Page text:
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mad11:11one
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Discussion Starter · #1 · (Edited)
Frame stiffness VS. weight/material has really caught my interest lately.....
:)
i have a question....
How much stiffness is lost in a frame as it's size increases?

The tetrahedron shapped rear brace (rear triangle) has been shown in experiments to flex in "one piece" and add to what we percieve as bb flex, wheel flex, etc... ( regardless of chain-seat stay length/ material..)

but
if i jumped on a 50 cm Prince and than jumped on a 60 cm identical setup.... how different would (or could ) it feel?
Do carbon engineers compensate in thickness to make up for the added flex in increased seat/down/top tube length?

I guess my question is, would a bike model feel the same to David Etxebarria as it would to Hincapie? If not, wouldn't reviewing a frame be more directly relative to the size and weight of the reviewer than we think?:confused: -- or care to look at when assessing a review...?

(on a side note: i understand the difficulty in testing outcomes of this experiment, as i would never expect a 5'3" rider to jump on a 60cm frame with any comfort, and vice versa)

so who knows?
 

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No; they would not flex proportionately the same. Many frame manufacturers actually state in their literature that they vary tube sizes/shapes/carbon layups so that the frames will "ride the same" regardless of size. There are too many variables to make that possible.

" ...would a bike model feel the same to David Etxebarria as it would to Hincapie? If not, wouldn't reviewing a frame be more directly relative to the size and weight of the reviewer than we think? -- or care to look at when assessing a review...?"

That's the problem with reviews. You have to take them with a salt shaker of salt.
 

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Steaming piles of opinion
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There's a little bit of 'what does it matter' in the question, isn't there? One person can't ride both the 50 and the 60 reasonably, so it hardly matters what the bike that doesn't fit might feel like.

But there's an interesting notion of whether you can trust the review of someone a different size. The answer there is a resounding 'no', but it has nothing to do with size. Experiences simply don't translate well. If nothing else, the larger and smaller riders simply aren't going to be the same sort of riders - climbers v sprinters, spinners v mashers, etc. Given all that, they'd not experience the bikes the same, even if there was some sort of proportionality.

One interesting bit that sometimes goes unthought in this discussion: For any given person, the largest frame they can ride will have the best stiffness to weight (on a design-consistent basis). Cantilevered structures are always less stiff than fully supported ones. If it weren't so, we'd all be riding bikes whose top tube ran below the bottle bosses. The triangle itself might be stiffer, but it's for naught once you get out to the contact points.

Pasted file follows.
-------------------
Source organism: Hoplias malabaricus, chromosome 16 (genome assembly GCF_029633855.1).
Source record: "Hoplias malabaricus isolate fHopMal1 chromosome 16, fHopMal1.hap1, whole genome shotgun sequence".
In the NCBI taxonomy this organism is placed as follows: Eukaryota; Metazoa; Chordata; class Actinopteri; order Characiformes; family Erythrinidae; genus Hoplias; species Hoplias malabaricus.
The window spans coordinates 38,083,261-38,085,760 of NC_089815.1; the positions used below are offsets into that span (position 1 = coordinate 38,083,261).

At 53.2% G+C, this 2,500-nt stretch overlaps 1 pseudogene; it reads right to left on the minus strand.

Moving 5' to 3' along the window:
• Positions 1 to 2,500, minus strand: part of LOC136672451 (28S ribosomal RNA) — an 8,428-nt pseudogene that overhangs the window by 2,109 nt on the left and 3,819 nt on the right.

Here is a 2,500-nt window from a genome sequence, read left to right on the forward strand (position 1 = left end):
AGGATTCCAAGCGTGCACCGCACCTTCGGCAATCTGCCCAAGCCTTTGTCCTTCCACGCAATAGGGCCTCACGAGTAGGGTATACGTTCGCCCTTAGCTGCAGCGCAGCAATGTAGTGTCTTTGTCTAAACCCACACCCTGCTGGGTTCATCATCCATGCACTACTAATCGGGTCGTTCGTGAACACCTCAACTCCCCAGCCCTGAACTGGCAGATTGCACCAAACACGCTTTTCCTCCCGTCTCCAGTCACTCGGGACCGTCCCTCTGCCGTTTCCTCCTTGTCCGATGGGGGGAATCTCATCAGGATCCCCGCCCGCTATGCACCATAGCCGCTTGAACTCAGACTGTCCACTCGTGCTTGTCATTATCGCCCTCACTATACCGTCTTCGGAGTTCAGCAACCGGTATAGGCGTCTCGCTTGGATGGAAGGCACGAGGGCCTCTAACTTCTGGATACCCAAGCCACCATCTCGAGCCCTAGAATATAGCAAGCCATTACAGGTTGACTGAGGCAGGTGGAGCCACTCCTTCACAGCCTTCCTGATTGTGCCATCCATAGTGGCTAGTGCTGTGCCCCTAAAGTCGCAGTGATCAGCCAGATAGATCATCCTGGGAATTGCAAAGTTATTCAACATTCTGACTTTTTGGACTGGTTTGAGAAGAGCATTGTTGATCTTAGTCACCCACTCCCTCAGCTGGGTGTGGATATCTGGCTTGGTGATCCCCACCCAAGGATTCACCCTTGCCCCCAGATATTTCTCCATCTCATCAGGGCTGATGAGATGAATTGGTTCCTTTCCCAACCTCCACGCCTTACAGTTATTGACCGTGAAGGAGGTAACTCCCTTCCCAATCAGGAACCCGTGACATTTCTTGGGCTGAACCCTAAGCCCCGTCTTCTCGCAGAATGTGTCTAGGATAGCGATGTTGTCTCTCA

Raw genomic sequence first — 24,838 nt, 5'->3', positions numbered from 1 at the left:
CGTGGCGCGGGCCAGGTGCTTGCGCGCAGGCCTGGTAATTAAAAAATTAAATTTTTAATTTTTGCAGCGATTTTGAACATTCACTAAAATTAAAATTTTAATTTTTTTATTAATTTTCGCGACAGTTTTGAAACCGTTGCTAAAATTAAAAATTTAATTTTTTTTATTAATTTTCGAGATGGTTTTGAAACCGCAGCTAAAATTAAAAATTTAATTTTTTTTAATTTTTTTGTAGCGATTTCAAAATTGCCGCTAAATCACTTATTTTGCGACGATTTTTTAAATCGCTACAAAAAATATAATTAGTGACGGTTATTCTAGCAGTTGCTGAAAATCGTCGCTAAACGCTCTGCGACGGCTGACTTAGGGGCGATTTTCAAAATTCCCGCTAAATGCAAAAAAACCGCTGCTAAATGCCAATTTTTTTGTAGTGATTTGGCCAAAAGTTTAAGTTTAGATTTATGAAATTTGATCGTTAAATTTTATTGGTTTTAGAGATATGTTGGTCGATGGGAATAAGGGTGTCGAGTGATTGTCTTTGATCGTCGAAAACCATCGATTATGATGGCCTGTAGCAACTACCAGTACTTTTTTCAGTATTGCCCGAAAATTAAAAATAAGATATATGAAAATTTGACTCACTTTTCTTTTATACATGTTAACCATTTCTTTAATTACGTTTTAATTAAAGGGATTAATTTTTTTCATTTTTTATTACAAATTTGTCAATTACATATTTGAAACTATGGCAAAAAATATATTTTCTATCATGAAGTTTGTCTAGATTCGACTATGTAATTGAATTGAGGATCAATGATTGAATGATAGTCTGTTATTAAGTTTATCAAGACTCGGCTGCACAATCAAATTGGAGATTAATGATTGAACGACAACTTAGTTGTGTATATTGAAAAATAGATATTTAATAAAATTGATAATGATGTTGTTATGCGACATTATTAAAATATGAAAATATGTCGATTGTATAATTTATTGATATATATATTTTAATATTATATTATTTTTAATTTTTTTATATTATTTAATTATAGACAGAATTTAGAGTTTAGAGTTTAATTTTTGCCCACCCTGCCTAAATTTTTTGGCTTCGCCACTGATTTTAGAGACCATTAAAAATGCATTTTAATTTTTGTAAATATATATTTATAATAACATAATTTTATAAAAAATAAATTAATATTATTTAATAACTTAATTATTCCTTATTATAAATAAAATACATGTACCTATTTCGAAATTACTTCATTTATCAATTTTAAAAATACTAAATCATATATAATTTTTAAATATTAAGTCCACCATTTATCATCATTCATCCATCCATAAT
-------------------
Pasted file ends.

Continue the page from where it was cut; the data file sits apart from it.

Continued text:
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mad11:11one
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Discussion Starter · #4 ·
danl1 said:
There's a little bit of 'what does it matter' in the question, isn't there? One person can't ride both the 50 and the 60 reasonably, so it hardly matters what the bike that doesn't fit might feel like.

But there's an interesting notion of whether you can trust the review of someone a different size. The answer there is a resounding 'no', but it has nothing to do with size. Experiences simply don't translate well. If nothing else, the larger and smaller riders simply aren't going to be the same sort of riders - climbers v sprinters, spinners v mashers, etc. Given all that, they'd not experience the bikes the same, even if there was some sort of proportionality.

One interesting bit that sometimes goes unthought in this discussion: For any given person, the largest frame they can ride will have the best stiffness to weight (on a design-consistent basis). Cantilevered structures are always less stiff than fully supported ones. If it weren't so, we'd all be riding bikes whose top tube ran below the bottle bosses. The triangle itself might be stiffer, but it's for naught once you get out to the contact points.
--------------------

danL1.... once again
whoever you are...
thank you.

your avitar is most fitting my friend.
:)
 

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danl1 said:
One interesting bit that sometimes goes unthought in this discussion: For any given person, the largest frame they can ride will have the best stiffness to weight (on a design-consistent basis). Cantilevered structures are always less stiff than fully supported ones. If it weren't so, we'd all be riding bikes whose top tube ran below the bottle bosses. The triangle itself might be stiffer, but it's for naught once you get out to the contact points.
I assume the catilevered structures you are talking about are long seatposts and stems required on small frames.

And if that is the case I agree with you when the rider is seated. I have often been critical of compact frames, because I believe the seatpost dictates more of the ride than the frame.

However, the times when the rider is most critical of stiffness is when he is out of the saddle. At these times the seatpost length is irrelevant. So if the manufacturer uses the same thickness, lay-up schedule, material throughout the size range, than the smaller frame will be stiffer.
 
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